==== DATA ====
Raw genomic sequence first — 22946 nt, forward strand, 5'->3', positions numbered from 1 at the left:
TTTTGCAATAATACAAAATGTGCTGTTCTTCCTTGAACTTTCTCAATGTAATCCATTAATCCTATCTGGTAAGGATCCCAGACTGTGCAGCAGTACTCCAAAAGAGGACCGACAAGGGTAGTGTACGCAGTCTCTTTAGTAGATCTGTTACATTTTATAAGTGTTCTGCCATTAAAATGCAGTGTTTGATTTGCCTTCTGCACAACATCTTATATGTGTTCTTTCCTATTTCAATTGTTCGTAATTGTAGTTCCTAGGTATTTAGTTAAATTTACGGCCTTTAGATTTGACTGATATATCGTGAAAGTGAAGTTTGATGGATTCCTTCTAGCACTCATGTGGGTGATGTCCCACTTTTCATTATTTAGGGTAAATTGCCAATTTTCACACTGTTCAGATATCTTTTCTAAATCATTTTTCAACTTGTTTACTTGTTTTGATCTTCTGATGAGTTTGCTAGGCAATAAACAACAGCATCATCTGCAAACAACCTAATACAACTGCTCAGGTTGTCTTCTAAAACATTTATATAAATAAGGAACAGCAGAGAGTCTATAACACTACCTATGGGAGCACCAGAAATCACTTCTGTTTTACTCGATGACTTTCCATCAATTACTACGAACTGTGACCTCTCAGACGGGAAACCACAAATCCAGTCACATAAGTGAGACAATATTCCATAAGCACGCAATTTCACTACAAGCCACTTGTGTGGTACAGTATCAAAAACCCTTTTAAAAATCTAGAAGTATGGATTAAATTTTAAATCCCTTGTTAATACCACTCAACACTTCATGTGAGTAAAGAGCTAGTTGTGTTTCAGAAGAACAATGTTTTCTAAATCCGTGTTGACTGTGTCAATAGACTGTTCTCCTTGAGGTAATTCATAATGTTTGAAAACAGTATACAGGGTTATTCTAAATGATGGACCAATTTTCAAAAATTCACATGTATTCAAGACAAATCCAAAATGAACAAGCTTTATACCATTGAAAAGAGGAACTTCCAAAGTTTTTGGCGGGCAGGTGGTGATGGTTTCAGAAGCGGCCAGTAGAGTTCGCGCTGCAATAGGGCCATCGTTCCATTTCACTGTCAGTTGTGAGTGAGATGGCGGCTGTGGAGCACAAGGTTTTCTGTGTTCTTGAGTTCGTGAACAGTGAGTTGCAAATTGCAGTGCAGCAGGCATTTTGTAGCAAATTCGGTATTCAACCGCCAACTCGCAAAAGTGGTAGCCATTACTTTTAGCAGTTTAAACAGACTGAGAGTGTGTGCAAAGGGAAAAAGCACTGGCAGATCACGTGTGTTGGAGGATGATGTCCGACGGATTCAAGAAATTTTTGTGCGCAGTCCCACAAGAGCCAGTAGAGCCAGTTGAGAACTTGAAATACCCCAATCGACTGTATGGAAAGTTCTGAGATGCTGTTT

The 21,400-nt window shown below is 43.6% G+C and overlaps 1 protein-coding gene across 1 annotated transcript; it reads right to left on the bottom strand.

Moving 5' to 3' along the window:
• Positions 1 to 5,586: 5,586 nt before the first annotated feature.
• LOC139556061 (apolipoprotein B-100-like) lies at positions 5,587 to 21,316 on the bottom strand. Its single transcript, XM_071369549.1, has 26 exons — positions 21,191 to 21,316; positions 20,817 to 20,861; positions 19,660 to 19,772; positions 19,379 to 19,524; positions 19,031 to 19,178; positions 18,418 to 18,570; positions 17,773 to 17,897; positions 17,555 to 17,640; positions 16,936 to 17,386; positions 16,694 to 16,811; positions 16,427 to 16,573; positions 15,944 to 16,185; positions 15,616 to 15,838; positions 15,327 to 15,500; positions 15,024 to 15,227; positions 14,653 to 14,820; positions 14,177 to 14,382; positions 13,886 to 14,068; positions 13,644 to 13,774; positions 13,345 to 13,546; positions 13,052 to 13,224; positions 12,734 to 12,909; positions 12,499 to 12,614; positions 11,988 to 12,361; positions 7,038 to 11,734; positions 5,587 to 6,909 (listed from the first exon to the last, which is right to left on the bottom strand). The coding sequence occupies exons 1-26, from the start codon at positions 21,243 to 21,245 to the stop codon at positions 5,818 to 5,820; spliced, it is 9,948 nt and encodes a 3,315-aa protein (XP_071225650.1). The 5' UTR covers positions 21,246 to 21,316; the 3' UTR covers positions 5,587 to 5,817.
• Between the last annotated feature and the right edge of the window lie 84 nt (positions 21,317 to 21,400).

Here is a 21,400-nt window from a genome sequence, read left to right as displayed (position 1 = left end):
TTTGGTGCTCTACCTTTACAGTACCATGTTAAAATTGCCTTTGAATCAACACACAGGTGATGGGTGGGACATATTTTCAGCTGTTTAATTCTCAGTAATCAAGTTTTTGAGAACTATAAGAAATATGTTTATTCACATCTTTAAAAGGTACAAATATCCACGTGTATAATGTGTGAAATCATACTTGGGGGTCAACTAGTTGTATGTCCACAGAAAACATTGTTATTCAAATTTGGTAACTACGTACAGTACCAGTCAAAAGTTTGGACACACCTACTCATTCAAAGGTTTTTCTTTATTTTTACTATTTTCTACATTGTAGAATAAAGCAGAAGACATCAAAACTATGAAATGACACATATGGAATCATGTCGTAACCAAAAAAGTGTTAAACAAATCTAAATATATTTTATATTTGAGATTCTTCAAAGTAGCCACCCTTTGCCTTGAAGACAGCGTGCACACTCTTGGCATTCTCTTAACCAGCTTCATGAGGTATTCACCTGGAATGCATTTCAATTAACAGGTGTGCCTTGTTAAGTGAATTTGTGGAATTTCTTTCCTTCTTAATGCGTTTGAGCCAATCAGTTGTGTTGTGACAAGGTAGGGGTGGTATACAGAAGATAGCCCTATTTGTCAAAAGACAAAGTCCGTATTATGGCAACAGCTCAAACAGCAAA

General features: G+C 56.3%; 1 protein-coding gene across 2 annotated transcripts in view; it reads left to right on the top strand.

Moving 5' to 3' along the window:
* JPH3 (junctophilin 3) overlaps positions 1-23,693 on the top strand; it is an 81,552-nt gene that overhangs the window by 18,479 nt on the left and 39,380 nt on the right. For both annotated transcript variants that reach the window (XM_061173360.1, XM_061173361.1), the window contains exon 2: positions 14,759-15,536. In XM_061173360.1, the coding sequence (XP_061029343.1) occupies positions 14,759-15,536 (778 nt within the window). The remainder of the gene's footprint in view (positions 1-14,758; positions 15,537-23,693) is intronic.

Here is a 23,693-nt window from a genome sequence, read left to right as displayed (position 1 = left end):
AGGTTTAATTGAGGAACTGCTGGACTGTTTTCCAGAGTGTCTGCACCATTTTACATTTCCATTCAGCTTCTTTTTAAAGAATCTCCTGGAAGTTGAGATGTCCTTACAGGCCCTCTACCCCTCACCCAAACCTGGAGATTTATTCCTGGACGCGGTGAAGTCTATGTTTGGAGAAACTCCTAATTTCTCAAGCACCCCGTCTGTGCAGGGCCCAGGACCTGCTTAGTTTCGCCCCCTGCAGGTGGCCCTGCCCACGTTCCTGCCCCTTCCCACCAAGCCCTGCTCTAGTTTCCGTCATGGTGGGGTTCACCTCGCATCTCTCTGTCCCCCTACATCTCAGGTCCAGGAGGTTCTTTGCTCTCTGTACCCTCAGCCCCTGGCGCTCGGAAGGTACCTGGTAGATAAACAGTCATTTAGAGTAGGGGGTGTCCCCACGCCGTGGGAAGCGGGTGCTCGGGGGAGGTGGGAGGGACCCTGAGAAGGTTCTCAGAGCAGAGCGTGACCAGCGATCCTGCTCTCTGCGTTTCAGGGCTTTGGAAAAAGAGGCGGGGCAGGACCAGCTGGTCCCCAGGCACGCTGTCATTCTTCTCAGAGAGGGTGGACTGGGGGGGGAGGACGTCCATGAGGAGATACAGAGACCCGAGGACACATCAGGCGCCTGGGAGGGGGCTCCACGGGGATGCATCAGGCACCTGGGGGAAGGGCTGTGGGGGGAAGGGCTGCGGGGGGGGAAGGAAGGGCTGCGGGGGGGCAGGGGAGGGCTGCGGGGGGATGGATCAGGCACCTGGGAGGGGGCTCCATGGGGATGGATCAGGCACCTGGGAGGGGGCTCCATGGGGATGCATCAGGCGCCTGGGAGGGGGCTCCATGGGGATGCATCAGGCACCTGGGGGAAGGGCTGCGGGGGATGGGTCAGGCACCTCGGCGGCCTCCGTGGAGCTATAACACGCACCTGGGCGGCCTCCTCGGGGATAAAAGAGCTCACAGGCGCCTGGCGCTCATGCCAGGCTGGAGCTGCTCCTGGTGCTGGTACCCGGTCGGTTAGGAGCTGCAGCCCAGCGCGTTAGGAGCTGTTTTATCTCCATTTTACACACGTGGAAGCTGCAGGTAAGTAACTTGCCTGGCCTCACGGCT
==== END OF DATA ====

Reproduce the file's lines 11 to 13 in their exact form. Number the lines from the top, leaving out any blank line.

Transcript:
Moving 5' to 3' along the window:
* JPH3 (junctophilin 3) overlaps positions 1-23,693 on the top strand; it is an 81,552-nt gene that overhangs the window by 18,479 nt on the left and 39,380 nt on the right. For both annotated transcript variants that reach the window (XM_061173360.1, XM_061173361.1), the window contains exon 2: positions 14,759-15,536. In XM_061173360.1, the coding sequence (XP_061029343.1) occupies positions 14,759-15,536 (778 nt within the window). The remainder of the gene's footprint in view (positions 1-14,758; positions 15,537-23,693) is intronic.

Here is a 23,693-nt window from a genome sequence, read left to right as displayed (position 1 = left end):